Voice Identification


• Indiana has recognized the validity of voice identifications.

Matthews v. State, 518 N.E.2d 807, 808 (Ind. 1988)(citing Barnes v. State, 266 N.E.2d 617, 618 (Ind. 1971), reh’g denied)

Chambers v. State, 422 N.E.2d 1198, 1201 (Ind. 1981)(citing Barnes v. State, 266 N.E.2d 617, 618 (Ind. 1971), reh’g denied))

See Harris v. State, 373 N.E.2d 149, 150 (Ind. 1978)(“Use of voice identification of an offender is permitted in criminal cases.”)


• Any doubt regarding the credibility of a voice identification generally goes to the weight of the evidence and not its admissibility.

Davis v. State, 598 N.E.2d 1041, 1050 (Ind. 1992), reh’g denied, cert. denied, 510 U.S. 948 (1993)(citing Ashley v. State, 493 N.E.2d 768, 774 (Ind. 1986))

Parrish v. State, 515 N.E.2d 516, 520 (Ind. 1987)(citing Ashley v. State, 493 N.E.2d 768, 774 (Ind. 1986))

• For more information about the admissibility of voice identification evidence, please review Admissibility.

Suggestivity in voice identifications: Subject of what is said

• [T]he victim testified that she was not sure whether she was told by police that the voice on the tape was a suspect, but that she could have assumed as much. The conversation on the tape was that of a police officer questioning a person about a rape other than the one in issue here. ... The fact that the tape here was a conversation dealing with rape does not alone make the tape unnecessarily suggestive. In view of all the circumstances and evidence on this issue, we find that there was no unnecessary suggestivity in this voice identification procedure.

Harris v. State, 373 N.E.2d 149, 150 (Ind. 1978)

Suggestivity in voice identifications: Voice identification lineups

• [The defendant] claims the trial court erred in permitting testimony regarding voice identification. He claims that the voice identification was too suggestive, in that [the defendant’s] voice was distinctive from each of the other five speakers because it was softer. He further points out that the other participants had difficulty in reading the prepared text. He claims no effort was made to obtain participants with similar voice characteristics other than the fact they were all black and of approximately the same age. We do not perceive that any of these factors are sufficient to invalidate the voice identification lineup.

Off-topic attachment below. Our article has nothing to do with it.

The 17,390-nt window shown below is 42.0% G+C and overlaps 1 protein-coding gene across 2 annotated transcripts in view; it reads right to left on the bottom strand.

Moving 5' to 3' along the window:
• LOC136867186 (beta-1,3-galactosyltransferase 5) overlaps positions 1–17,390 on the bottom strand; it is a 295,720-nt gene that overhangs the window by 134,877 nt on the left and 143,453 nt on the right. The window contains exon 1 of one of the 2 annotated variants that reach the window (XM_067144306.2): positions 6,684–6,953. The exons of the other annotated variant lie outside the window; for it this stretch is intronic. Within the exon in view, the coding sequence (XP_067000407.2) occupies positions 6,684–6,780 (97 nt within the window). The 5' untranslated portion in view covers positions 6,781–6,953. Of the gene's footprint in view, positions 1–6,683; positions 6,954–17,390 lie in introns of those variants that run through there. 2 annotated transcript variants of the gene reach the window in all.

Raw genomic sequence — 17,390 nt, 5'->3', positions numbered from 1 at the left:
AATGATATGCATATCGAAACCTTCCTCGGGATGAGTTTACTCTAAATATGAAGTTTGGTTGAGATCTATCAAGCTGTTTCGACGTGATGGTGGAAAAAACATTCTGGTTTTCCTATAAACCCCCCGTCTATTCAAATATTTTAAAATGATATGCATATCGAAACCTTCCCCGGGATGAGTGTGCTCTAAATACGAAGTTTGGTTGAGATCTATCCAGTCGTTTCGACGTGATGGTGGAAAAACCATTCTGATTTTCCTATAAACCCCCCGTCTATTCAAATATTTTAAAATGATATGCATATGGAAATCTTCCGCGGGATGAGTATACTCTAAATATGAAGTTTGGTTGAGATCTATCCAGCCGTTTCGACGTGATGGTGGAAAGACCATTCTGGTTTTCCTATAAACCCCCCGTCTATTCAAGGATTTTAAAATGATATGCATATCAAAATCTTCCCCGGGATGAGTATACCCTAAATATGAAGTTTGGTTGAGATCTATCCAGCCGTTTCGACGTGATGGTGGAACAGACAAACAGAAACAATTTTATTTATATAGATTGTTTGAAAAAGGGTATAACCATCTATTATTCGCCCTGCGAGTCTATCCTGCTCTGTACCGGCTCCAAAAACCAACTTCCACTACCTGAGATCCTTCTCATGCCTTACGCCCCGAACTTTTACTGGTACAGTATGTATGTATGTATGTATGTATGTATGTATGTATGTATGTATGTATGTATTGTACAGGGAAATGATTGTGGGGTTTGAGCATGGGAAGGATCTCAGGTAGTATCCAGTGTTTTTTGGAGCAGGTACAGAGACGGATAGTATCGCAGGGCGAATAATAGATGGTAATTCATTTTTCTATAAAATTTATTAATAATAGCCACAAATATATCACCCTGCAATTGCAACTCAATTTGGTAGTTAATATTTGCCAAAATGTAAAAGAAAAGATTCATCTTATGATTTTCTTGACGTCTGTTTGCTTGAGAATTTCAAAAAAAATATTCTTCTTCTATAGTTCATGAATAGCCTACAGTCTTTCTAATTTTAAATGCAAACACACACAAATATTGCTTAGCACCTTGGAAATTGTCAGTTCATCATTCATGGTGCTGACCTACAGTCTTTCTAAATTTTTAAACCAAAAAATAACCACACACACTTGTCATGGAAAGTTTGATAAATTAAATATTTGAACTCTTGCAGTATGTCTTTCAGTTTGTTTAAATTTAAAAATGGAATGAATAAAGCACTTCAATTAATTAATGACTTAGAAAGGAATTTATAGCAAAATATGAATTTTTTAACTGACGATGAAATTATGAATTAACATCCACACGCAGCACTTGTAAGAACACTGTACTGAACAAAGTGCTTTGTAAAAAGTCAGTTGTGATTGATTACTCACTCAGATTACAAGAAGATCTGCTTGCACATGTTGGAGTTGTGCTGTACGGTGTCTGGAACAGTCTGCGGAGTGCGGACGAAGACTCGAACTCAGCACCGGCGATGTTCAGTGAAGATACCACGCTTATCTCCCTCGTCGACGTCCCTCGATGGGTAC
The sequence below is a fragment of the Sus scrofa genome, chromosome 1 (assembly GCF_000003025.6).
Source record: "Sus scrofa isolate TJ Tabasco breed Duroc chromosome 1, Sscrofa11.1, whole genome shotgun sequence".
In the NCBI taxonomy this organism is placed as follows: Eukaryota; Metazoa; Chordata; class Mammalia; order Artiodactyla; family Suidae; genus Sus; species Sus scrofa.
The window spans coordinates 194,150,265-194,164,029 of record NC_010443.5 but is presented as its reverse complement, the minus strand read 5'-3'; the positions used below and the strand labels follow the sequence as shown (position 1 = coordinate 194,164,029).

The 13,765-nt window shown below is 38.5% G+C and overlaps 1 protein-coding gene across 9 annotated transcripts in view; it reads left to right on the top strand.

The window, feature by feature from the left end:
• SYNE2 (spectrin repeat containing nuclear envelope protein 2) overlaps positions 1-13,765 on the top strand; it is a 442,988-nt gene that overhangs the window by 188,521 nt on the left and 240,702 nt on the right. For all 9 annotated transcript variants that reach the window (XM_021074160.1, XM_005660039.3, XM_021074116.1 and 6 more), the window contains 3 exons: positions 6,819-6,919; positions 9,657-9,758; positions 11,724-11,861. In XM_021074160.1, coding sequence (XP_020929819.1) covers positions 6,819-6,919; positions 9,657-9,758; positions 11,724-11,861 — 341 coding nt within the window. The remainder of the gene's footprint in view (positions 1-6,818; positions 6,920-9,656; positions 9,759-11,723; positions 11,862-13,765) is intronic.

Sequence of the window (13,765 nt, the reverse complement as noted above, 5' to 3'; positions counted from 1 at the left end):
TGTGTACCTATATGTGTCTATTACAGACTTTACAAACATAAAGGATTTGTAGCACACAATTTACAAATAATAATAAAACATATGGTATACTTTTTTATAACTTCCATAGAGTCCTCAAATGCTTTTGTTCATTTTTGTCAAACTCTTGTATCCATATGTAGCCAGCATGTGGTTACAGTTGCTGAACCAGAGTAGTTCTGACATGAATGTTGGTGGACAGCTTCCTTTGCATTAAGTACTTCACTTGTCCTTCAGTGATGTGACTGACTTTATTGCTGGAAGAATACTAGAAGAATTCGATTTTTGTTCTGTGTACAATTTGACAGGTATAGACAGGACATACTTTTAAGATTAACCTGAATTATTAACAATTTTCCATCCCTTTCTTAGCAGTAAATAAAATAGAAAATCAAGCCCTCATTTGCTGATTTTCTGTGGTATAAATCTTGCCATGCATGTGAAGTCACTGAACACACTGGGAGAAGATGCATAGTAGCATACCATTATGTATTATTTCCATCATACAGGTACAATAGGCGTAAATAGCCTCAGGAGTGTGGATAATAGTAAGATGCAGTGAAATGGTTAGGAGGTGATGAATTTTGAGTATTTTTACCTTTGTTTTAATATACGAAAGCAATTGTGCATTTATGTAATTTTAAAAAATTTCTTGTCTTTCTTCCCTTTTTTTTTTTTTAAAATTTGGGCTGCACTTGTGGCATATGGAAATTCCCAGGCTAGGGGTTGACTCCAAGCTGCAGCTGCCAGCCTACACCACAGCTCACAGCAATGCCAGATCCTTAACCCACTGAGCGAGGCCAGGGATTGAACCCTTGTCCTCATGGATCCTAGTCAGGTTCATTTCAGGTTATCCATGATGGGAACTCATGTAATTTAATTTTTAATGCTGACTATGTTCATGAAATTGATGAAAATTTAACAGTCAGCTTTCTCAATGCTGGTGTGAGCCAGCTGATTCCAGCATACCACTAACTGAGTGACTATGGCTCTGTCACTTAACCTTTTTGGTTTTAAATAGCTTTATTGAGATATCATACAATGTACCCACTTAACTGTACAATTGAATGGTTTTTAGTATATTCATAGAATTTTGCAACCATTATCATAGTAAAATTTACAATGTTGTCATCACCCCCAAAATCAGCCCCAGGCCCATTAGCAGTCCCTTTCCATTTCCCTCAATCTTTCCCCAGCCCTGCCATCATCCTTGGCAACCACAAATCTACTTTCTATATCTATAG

Matthews v. State, 518 N.E.2d 807, 808 (Ind. 1988)

• Defendant further argues that the identification of his voice by [the witness] should have been suppressed since the voice identification procedure utilized was unnecessarily suggestive. His contention seems based on the fact that [the witness] asked that Defendant repeat certain phrases while none of the others in the lineup were required to repeat the phrases. We find no merit to this contention, however. [The witness] asked that subject No. 2 repeat the phrases after she had heard all of them make the same statements. The police did not request Defendant to speak more than the others nor did they instruct [the witness] to hear Defendant a second time. This was done by her to clarify her identification. There was no showing that this lineup was impermissibly suggestive in any manner.

Wagner v. State, 474 N.E.2d 476, 485 (Ind. 1985)(emphasis added)


• Identification of the perpetrator of an offense through recognition of voice is not insufficient as a matter of law. Appellate opinions do reveal[,] however[,] a heightened judicial concern in dealing with convictions based upon it which often takes the form of a close look at independent corroborating evidence.

Bane v. State, 424 N.E.2d 1000, 1002 (Ind. 1981)

Evans v. State, 542 N.E.2d 546, 548 (Ind. 1989)(citing Bane v. State, 424 N.E.2d 1000, 1002 (Ind. 1981))

• Nevertheless, there is no rule requiring buttressing corroborative identification evidence and voice identification has been treated as independently sufficient.

Bane v. State, 424 N.E.2d 1000, 1002 (Ind. 1981)(citing Zollatz v. State, 412 N.E.2d 1200, 1201-02 (Ind. 1980))

Voice identification evidence as direct evidence

• We hold that voice identification evidence that places the defendant at the crime scene at the precise time and place of the crime’s commission is direct evidence. It is an identification of the defendant as the perpetrator of the crime based on the use of the witness’ personal senses, even if the sense involved is hearing, not sight.

Jackson v. State, 758 N.E.2d 1030, 1036 (Ind. Ct. App. 2001)